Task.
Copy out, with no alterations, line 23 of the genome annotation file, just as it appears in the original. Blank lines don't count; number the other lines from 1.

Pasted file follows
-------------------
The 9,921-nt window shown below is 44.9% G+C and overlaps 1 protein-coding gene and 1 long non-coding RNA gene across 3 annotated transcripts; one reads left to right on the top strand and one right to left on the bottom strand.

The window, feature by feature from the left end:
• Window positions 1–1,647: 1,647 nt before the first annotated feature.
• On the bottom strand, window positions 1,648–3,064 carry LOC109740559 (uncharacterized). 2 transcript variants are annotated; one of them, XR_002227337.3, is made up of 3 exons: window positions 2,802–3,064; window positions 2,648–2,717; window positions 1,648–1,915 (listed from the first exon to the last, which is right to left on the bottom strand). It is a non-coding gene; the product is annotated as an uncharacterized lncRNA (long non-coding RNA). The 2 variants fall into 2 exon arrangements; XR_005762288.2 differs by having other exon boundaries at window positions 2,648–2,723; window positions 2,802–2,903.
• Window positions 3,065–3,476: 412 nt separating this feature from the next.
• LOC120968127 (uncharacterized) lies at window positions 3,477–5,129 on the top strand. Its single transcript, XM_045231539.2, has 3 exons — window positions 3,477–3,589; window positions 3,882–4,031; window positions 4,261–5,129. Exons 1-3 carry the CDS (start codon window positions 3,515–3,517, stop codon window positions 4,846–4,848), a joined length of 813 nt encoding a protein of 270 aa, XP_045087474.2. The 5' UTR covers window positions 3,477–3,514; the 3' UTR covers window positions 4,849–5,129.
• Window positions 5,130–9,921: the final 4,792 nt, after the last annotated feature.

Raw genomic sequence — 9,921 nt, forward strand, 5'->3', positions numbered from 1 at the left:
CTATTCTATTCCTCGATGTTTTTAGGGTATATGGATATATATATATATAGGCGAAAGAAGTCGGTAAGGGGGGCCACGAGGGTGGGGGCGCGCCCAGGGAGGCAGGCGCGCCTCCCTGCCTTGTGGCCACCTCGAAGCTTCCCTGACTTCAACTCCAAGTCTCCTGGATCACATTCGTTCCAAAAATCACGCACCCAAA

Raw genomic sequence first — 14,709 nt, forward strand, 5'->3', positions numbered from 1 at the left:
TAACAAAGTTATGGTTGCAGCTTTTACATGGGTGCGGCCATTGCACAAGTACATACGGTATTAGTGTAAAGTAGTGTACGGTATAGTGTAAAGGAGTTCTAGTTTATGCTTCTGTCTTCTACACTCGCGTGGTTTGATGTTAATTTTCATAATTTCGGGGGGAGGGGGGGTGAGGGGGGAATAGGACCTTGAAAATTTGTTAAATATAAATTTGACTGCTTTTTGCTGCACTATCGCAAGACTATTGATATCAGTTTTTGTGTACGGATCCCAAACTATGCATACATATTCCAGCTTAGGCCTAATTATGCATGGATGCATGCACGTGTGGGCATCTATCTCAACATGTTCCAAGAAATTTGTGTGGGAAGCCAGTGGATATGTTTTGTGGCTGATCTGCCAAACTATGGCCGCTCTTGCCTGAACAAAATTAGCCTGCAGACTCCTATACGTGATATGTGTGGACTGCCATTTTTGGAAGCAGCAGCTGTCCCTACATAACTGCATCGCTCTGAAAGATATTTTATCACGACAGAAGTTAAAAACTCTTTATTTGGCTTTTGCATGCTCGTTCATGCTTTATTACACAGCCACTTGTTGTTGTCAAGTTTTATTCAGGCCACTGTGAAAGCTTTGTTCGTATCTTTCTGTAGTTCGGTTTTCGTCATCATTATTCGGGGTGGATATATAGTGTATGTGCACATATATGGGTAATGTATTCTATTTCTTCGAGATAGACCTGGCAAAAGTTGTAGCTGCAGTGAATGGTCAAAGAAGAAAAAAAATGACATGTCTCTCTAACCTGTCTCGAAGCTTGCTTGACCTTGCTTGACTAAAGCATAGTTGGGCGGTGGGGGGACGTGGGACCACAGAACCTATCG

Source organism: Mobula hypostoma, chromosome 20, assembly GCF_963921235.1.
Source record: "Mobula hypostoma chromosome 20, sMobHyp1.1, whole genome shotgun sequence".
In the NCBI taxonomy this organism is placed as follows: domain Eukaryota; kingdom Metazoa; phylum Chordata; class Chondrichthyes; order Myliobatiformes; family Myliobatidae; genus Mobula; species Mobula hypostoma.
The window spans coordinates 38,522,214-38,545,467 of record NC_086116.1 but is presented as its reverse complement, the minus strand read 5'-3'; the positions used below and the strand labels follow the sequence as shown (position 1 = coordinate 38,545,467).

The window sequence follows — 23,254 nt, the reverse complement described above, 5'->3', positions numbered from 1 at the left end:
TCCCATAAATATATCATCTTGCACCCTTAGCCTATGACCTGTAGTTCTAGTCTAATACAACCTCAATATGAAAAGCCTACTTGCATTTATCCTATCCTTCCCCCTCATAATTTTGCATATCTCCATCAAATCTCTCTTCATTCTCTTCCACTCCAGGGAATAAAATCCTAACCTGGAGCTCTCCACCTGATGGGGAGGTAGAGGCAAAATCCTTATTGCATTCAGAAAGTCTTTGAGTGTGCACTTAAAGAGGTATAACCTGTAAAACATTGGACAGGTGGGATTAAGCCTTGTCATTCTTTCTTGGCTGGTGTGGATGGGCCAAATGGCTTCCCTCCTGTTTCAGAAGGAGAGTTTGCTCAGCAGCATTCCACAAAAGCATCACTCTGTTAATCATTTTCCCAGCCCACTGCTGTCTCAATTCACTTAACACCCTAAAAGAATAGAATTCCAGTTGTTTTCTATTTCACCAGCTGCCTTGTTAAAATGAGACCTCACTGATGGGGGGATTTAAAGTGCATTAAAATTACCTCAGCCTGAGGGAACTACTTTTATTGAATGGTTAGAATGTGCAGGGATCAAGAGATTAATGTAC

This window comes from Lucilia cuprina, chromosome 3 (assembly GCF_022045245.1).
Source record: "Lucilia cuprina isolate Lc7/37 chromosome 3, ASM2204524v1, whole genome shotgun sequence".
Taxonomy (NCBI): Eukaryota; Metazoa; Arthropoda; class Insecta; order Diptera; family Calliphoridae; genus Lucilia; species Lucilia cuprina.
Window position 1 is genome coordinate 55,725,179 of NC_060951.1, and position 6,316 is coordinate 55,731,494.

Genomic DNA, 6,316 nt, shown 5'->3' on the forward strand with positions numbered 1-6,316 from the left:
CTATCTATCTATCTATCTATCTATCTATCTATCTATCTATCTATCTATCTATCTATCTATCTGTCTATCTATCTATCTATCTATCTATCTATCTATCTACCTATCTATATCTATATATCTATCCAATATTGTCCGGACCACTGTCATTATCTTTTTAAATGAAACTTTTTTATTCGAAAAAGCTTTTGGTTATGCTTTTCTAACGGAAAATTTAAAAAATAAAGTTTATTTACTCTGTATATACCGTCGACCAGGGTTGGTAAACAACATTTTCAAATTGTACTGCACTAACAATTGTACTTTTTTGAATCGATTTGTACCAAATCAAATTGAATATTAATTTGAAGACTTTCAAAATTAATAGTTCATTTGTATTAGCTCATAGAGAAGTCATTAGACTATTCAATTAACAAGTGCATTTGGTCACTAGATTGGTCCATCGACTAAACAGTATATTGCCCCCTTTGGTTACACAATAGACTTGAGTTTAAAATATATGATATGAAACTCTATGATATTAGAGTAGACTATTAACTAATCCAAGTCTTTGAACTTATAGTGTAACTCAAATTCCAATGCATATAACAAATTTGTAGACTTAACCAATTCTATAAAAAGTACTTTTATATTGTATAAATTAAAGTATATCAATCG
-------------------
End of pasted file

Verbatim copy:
CTATCTATCTATCTATCTATCTATCTATCTATCTATCTATCTATCTATCTATCTATCTATCTGTCTATCTATCTATCTATCTATCTATCTATCTATCTACCTATCTATATCTATATATCTATCCAATATTGTCCGGACCACTGTCATTATCTTTTTAAATGAAACTTTTTTATTCGAAAAAGCTTTTGGTTATGCTTTTCTAACGGAAAATTTAAAAAATAAAGTTTATTTACTCTGTATATACCGTCGACCAGGGTTGGTAAACAACATTTTCAAATTGTACTGCACTAACAATTGTACTTTTTTGAATCGATTTGTACCAAATCAAATTGAATATTAATTTGAAGACTTTCAAAATTAATAGTTCATTTGTATTAGCTCATAGAGAAGTCATTAGACTATTCAATTAACAAGTGCATTTGGTCACTAGATTGGTCCATCGACTAAACAGTATATTGCCCCCTTTGGTTACACAATAGACTTGAGTTTAAAATATATGATATGAAACTCTATGATATTAGAGTAGACTATTAACTAATCCAAGTCTTTGAACTTATAGTGTAACTCAAATTCCAATGCATATAACAAATTTGTAGACTTAACCAATTCTATAAAAAGTACTTTTATATTGTATAAATTAAAGTATATCAATCG